VOL. 17 NO. 3, 18 February 2015

By Eduard Abrahamyan (02/18/2015 issue of the CACI Analyst)

Armenia’s relationship with Russia has never been simple. Although Russia has considered Armenia a reliable ally since its independence, the relationship has never transformed into a formal partnership. Russia’s policy of double standards on the Nagorno-Karabakh issue and its delivery of weaponry to Azerbaijan has gradually increased distrust in Armenian society towards Russia in recent years. A bloody incident in Gyumri on January 12, 2015, when a soldier from the deployed Russian 102nd military base killed the entire Avetisyan family in their sleep, including two children, has catalyzed a vivid debate in Armenia on the nature of the relationship to Russia.

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By Stephen Blank (02/18/2015 issue of the CACI Analyst)

In early 2015, oil prices are in free fall and the ruble’s value is plunging along with it.  Though Russia is the immediate target or victim of these trends the repercussions of its economic crisis are already manifesting themselves throughout the CIS and affecting the economies of Central Asian and South Caucasian states. Economic crisis due to falling energy prices immediately throws failures of economic and political governance, like excessive borrowing and vanity projects, into sharp relief. But when this occurs in tandem with the depreciation of the Russian ruble and the inability of Russian firms to access foreign capital, the challenges to these states, all of whom are to varying degrees connected to the Russian economy, grow by an order of magnitude.

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By Emil Souleimanov (02/18/2015 issue of the CACI Analyst)

The recent attacks in Paris against the studio of satirical journal Charlie Hebdo, known for its caricatures of Muhammad, have sparked heated debates in Dagestan. While Dagestanis have primarily focused on evaluating the implications of this single case of lethal violence, their debates have unfolded against the background of increasingly frequent attacks carried out by members of local jihadi groups – jamaats – against targets deemed anti-Islamic according to Salafi dogma.

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By John C.K. Daly (02/18/2015 issue of the CACI Analyst)

The Caucasian post-Soviet nations, led by oil-rich Azerbaijan, are expanding their rail, road and air networks to attract rising Eurasian trade. Speaking at Davos, Georgia’s Prime Minister Irakli Gharibashvili underlined the importance of the joint projects being implemented with Turkey and Azerbaijan, particularly the just opened Baku-Tbilisi-Kars (BTK) railway. Gharibashvili told his audience, “Once operational, it will reduce the period for shipment from China to European markets by more than half and shorten the distance by almost 7,500 km.” Given its energy revenues, Azerbaijan is the driving force behind these changes.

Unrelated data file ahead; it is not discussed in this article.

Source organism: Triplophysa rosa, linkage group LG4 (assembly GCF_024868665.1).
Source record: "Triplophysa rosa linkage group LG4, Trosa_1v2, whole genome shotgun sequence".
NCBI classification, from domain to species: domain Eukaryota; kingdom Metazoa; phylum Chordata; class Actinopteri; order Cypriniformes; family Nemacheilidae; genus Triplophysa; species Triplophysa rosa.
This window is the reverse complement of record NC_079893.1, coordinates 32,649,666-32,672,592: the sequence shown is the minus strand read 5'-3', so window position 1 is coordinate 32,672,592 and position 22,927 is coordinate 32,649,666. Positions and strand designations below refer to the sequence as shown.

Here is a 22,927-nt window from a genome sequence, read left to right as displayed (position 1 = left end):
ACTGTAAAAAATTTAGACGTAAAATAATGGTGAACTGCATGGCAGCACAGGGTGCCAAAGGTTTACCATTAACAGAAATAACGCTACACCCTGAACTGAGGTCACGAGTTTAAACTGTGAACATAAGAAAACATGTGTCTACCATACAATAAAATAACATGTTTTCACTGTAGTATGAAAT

Picture 4 CACI 18 02

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Joint Center Publications

Silk Road Paper S. Frederick Starr, Bulat Soltanov, et. al., "Looking Forward: Kazakhstan and the United States", September 2014. 

Analysis
Svante E. Cornell, "No More Frozen Conflicts"The American Interest, 21 July 2014.

Op-Ed
Svante E. Cornell, "Why America Must Step Up Its Role in Resolving Armenian-Azerbaijani Conflict", Christian Science Monitor, 10 June 2014.

Analysis Halil Karaveli, "Cold Turkey: Reforming Ankara from the Outside In", Foreign Affairs, April 23, 2014. 

Op-Ed
Svante E. Cornell, "Checking Putin's Eurasian Ambitions",Wall Street Journal, 6 April 2014.

Analysis Svante E. Cornell, "Crimea and the Lessons of Frozen Conflicts", The American Interest, 20 March 2014.

Op-Ed S. Frederick Starr, "Moderate Islam? Look to Central Asia", New York Times, 26 February 2014.

Book 
Svante E. Cornell and Michael Jonsson, eds.,Conflict, Crime and the State in Postcomunist Eurasia, University of Pennsylvania Press, February 2014, 304pp. (Click here for contents and first chapter)

Monograph
Svante E. Cornell, Getting Georgia Right, Brussels: Center for European Studies, December 2013.

Silk Road Paper Stephen Blank, Azerbaijan's Security and U.S. Interests: Time for a Reassessment, December 2013.

Book S. Frederick Starr, Lost Enlightenment: Central Asia's Golden Age from the Arab Conquest to Tamerlane, Princeton University Press, September 2013.

 

 

The Central Asia-Caucasus Analyst is a biweekly publication of the Central Asia-Caucasus Institute & Silk Road Studies Program, a Joint Transatlantic Research and Policy Center affiliated with Johns Hopkins University's Nitze School of Advanced International Studies, Washington DC., and the Institute for Security and Development Policy, Stockholm. For 15 years, the Analyst brings cutting edge analysis of the region geared toward a practitioner audience.

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